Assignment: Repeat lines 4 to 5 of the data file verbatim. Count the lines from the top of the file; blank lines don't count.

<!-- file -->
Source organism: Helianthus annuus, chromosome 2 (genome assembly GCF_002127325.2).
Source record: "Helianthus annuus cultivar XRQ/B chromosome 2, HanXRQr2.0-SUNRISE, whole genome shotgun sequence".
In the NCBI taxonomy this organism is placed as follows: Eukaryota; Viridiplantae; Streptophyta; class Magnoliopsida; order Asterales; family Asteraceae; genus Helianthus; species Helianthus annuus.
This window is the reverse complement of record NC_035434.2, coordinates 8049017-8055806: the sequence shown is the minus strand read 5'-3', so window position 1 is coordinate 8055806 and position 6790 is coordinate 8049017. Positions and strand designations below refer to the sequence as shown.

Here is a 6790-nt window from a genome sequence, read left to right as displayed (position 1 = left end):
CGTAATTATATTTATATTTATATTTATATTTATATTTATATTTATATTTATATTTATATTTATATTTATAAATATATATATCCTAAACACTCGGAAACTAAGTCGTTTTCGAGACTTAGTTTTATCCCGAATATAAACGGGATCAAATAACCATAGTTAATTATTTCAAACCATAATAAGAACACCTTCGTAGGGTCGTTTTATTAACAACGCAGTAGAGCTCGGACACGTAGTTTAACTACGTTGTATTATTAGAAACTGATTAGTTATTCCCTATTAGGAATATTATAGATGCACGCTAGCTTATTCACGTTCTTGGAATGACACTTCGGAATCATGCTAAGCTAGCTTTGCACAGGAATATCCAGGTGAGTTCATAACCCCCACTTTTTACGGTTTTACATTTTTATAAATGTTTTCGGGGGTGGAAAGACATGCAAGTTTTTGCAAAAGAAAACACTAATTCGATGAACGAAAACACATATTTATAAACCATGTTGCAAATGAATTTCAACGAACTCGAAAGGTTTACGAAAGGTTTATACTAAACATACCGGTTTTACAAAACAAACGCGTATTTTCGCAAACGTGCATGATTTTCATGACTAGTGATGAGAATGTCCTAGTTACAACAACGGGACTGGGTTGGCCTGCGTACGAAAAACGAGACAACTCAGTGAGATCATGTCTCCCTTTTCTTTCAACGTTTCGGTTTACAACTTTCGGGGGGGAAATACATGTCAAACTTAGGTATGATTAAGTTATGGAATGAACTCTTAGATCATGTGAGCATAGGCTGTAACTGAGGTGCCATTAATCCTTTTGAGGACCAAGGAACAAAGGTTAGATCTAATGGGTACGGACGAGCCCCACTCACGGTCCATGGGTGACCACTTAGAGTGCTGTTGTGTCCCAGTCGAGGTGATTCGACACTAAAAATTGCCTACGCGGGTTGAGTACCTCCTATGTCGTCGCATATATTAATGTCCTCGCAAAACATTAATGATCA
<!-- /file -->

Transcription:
This window is the reverse complement of record NC_035434.2, coordinates 8049017-8055806: the sequence shown is the minus strand read 5'-3', so window position 1 is coordinate 8055806 and position 6790 is coordinate 8049017. Positions and strand designations below refer to the sequence as shown.

Here is a 6790-nt window from a genome sequence, read left to right as displayed (position 1 = left end):